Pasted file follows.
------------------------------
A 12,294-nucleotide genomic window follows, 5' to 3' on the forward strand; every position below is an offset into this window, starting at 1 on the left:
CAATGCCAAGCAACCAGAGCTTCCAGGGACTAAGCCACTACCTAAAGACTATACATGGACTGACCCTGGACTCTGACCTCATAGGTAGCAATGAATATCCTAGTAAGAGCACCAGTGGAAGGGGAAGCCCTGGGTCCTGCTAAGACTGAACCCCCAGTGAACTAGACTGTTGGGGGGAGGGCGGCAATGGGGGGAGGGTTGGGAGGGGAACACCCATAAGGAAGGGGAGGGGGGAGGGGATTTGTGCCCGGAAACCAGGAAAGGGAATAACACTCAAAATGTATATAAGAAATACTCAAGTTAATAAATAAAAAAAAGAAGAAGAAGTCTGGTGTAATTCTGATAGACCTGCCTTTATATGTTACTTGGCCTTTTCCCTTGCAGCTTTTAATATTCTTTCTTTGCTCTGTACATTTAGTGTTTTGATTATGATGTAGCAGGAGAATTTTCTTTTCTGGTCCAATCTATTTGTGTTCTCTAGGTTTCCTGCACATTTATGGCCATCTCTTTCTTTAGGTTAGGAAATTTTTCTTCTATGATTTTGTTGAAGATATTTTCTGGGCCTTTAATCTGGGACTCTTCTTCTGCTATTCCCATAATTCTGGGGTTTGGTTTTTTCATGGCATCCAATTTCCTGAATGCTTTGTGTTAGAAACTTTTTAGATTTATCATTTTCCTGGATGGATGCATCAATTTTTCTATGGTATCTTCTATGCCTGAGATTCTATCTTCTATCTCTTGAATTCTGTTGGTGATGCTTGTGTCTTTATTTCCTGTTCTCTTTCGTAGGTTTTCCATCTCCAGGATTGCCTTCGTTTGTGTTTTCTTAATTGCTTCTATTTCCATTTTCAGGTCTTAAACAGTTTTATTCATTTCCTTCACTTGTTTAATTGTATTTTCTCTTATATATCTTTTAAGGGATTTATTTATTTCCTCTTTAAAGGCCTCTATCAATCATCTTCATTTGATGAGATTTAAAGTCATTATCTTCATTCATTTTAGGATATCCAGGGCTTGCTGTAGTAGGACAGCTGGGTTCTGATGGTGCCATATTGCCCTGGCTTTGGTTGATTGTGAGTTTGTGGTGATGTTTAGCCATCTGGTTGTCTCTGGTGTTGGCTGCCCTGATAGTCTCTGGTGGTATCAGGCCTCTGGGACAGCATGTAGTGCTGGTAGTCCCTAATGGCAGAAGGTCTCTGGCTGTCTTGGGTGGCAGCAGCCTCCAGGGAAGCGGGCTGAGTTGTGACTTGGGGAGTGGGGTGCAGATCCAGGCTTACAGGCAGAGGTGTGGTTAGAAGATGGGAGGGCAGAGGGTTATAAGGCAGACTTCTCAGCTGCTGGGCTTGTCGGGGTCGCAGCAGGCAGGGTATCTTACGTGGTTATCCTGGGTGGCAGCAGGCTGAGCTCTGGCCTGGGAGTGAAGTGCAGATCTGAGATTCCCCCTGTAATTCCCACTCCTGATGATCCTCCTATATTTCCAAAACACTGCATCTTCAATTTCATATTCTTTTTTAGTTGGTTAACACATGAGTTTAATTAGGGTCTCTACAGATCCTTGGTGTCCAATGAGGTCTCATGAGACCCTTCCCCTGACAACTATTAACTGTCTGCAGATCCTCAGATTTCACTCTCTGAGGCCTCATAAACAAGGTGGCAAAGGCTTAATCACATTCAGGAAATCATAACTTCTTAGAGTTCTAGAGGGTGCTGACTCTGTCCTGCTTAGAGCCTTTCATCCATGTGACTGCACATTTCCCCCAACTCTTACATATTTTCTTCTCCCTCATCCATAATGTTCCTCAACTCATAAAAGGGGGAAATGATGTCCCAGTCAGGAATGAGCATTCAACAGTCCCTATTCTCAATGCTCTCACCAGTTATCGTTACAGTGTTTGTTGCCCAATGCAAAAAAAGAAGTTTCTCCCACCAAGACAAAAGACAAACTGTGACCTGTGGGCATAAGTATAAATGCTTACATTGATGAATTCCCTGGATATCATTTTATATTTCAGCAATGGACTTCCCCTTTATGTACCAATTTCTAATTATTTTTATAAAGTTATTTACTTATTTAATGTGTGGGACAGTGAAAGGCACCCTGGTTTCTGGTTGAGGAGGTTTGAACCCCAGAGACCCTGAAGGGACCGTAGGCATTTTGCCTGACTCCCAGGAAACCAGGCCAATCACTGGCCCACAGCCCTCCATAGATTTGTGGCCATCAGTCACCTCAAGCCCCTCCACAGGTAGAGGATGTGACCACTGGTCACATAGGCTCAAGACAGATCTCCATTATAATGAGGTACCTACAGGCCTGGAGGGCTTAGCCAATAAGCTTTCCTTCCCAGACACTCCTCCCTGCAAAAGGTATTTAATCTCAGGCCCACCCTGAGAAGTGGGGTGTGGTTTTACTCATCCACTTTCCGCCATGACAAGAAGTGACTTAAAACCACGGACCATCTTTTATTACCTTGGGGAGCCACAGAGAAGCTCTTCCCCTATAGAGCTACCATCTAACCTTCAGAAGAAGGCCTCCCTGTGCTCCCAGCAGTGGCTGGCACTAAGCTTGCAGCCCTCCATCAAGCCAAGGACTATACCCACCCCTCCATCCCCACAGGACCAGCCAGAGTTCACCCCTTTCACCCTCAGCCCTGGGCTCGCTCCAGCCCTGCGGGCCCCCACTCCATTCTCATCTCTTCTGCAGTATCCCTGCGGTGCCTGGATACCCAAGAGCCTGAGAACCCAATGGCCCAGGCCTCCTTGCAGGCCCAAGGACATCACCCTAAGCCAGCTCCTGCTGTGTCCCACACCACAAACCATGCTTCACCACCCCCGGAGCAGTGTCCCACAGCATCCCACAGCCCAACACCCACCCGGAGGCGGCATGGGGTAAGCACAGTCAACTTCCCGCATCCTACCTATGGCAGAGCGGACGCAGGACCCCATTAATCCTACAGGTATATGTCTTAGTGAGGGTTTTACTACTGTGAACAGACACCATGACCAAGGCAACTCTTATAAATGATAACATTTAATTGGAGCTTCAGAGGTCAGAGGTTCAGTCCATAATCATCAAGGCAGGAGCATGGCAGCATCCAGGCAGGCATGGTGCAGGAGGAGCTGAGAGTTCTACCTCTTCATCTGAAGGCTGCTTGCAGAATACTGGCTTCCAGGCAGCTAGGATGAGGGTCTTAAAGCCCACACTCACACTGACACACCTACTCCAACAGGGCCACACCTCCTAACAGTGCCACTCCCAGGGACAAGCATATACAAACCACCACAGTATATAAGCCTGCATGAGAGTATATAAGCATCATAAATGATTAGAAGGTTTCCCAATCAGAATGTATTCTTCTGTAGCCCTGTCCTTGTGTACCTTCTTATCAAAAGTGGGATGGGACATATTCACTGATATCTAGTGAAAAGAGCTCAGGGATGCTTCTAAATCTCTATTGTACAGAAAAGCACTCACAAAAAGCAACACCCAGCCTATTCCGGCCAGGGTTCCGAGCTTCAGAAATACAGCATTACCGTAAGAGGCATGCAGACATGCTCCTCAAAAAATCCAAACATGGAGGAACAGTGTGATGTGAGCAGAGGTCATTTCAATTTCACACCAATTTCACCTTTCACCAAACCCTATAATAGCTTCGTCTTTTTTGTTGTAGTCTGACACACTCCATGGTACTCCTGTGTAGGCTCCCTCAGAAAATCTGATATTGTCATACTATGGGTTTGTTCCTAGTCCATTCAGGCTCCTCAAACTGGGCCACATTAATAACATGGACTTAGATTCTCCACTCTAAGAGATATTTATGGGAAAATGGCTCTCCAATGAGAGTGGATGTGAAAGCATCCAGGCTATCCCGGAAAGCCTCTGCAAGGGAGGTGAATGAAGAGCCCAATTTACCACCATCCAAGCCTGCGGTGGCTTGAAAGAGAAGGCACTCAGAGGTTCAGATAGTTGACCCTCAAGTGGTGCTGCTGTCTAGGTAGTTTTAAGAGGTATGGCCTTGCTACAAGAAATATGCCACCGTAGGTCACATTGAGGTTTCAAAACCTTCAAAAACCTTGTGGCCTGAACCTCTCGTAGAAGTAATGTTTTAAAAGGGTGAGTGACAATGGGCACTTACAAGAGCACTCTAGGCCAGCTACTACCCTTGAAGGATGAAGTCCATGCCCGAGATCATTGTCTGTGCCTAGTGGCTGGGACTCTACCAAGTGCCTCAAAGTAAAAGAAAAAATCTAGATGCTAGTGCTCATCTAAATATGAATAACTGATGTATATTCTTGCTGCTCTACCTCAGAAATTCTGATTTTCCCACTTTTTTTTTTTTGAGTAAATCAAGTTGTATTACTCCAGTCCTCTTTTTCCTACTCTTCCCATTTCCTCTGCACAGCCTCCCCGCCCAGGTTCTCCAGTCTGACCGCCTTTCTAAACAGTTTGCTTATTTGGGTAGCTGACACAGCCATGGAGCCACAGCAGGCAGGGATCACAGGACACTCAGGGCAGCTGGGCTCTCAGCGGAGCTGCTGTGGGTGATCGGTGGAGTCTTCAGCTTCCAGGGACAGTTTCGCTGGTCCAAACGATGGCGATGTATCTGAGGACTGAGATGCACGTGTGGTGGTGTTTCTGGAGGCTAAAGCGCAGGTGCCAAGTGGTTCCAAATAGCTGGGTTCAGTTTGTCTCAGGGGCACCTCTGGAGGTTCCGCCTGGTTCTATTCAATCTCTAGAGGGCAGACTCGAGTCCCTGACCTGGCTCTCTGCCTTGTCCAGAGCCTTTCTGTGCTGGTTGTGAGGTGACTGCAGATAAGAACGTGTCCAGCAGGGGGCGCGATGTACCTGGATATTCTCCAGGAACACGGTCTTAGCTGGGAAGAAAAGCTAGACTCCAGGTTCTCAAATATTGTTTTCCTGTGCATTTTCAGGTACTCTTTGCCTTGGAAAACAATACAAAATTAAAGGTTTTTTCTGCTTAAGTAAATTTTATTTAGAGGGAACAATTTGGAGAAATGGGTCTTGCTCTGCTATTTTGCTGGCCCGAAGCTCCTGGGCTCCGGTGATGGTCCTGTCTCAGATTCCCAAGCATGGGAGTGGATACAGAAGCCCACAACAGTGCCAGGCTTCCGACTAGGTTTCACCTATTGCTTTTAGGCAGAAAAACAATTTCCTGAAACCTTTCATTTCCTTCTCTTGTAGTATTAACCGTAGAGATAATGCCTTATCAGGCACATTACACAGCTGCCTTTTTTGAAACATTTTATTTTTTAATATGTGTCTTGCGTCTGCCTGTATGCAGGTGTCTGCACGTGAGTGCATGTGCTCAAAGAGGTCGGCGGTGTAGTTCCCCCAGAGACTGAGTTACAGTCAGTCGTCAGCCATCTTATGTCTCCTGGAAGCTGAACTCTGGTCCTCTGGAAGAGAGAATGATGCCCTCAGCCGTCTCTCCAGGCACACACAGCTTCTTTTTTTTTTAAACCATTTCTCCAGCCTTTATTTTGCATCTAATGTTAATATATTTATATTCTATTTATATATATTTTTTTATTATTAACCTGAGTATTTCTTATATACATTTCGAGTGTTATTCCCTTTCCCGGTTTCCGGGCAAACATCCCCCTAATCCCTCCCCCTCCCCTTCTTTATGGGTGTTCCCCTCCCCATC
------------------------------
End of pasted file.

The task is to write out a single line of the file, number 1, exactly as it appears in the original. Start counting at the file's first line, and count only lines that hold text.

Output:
A 12,294-nucleotide genomic window follows, 5' to 3' on the forward strand; every position below is an offset into this window, starting at 1 on the left: